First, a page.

3.) whether h/h is preoccupied with a particular causal question;
4.) whether h/s will arrive at certain explanations rather than others
a) Hedonic Relevance and Personalism to the extent that the A's actions are rewarding or costly to the O, the behavior has hedonic relevance
Bershied Study - videotapes of blind dates in interaction with others were viewed. Ss made more attributions of the blind date than others on the tape, why?
To the extent that the O believes that theA's actions are meant to affect h/h, the action is personal. Think about the inferences you draw about others who you are interested in, especially if you perceive that h/h action was intended to gratify or spite you.
Pepitone Study - tickets to BB playoffs versus tickets for a high school game Ss interviewed by :
Mr. Friendly or Mr. Negative or Mr. Neutral
Ss had to rate their interviewer on friendliness and power
b) self presentation motives "how do I look to others and to myself" The A's motives to present him/herself in as positive a way as possible.
self-enhancement and self-image protection ( attributions for success and failure). Success has potential for enhancement of ourself-esteem if we perceive ourselves as responsible for that success. Failure has potential for destroying our self-esteem, if we perceive ourselves to be responsible for the failure.
Success - we make internal attributions for our successes
Failure - we make external attributions for our failures
Other's successes - we make more external attributions
Other's failures - we make more internal attributions
Studies on ego-enhancing or self-serving biases:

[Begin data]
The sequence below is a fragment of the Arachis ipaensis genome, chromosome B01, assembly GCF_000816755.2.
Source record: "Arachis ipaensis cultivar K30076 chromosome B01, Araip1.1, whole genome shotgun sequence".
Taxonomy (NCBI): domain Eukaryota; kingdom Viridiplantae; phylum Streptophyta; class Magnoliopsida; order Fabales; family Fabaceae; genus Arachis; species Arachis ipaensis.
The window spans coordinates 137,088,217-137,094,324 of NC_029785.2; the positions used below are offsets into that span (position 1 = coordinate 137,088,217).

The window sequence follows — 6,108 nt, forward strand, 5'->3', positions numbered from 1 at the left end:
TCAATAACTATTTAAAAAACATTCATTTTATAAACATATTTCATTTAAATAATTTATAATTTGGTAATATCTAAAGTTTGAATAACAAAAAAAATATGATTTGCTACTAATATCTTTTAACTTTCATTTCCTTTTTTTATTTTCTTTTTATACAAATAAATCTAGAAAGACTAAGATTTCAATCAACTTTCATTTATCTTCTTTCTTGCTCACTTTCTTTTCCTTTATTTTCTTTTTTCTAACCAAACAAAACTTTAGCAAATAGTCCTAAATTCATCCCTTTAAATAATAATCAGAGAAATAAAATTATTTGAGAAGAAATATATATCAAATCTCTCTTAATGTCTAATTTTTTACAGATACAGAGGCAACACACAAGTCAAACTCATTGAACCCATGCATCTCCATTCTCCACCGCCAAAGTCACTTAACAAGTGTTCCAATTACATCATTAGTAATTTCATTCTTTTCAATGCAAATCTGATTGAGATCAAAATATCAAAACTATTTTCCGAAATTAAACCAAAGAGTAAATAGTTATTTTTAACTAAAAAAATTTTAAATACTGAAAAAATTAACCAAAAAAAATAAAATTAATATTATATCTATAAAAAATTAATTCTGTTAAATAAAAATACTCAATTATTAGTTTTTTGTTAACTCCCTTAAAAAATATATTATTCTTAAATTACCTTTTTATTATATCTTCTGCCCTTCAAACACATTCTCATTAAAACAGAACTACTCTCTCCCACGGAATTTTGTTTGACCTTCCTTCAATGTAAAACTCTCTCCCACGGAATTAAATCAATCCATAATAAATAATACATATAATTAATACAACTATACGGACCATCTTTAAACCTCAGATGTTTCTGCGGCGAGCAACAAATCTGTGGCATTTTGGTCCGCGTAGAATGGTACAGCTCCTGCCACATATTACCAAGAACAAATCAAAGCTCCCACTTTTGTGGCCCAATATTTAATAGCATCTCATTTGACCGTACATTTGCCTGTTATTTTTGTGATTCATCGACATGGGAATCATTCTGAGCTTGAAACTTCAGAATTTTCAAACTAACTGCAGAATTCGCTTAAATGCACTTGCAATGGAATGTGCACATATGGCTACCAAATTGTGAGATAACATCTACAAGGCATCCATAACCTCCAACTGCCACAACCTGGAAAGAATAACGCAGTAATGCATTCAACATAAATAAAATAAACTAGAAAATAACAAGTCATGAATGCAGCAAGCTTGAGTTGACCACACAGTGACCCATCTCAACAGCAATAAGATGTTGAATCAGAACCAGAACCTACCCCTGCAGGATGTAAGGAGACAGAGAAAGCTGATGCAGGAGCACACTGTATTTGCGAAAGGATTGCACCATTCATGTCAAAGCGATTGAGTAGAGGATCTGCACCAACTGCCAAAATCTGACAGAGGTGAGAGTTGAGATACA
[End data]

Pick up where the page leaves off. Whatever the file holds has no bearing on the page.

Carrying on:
classroom teachers were asked to teach to student A or student B. student A performed well, B failed teacher's attributions of students, A is a good student, B a poor student continue the lesson test again, A does well, B does poorly or for some teachers, B does well . What were teacher's attributions? A smart (internal), B who did poorly (poor student - internal), B who did well - I'm a good teacher (external)
Coaches (Carver): assistant coaches and head coaches - team lost, why?
Self-handicapping - active attempts to arrange circumstances of behavior in order to protect self-perceptions as competent, intelligent people Do things to avoid diagnostic informationabout their own characteristics and capabilities. Select settings that render performance feedback ambiguous. By finding impediments that make a good performance less likely, the self-handicapperprotects his/her sense of competence. Regardless of the outcome, the handicapper can't lose. Underachievement is a self-hand. strategy.
c) motive for belief in effective control - the belief that a person can satisfy his/her owngoals through h/h own efforts. The need to believe that the world is orderly and not arbitrary. The need to believe that you have control over the world. "If I had just been in the right place at the right time", a need to believe that you can controlyour own destiny.
Lottery study: people were either given lottery tickets with the numbers already selected or were given the tickets but were allowed to select theirown numbers. Then the Ss were asked to sell their tickets back to the E. Who was more willing to makethe sell? Why?
Derogation of victims: the more negative the event that falls on someone the more internal attributions are made
Walster - presented stories about Carl. Ss were asked to assign responsibility for the consequences of the actions
Findings: as the consequences became more severe, , greater respon. was assigned to Carl. Patty Hearst Syndrome - victim assumes responsibility for what has happened
3) perspective of the observer as bystander or actor - (Actor/Observer effect) leads to the fundamental attribution error
Two roles: Actor and Observer
Fundamental attribution error: the actor tends to attribute his/her behaviors to the situation while the observer tends to attribute the actor's behavior to his/her disposition.
Contributing factors: cognitive - information processing and perception differences motivational - differences in self-presentation concerns and other motives
Perception and information processing: (Cognitive reasons )meaning is heavily related to the context in which it occurs and contextual information may be interpreted differently by A and O. There are two types of contextual information : cause and effect.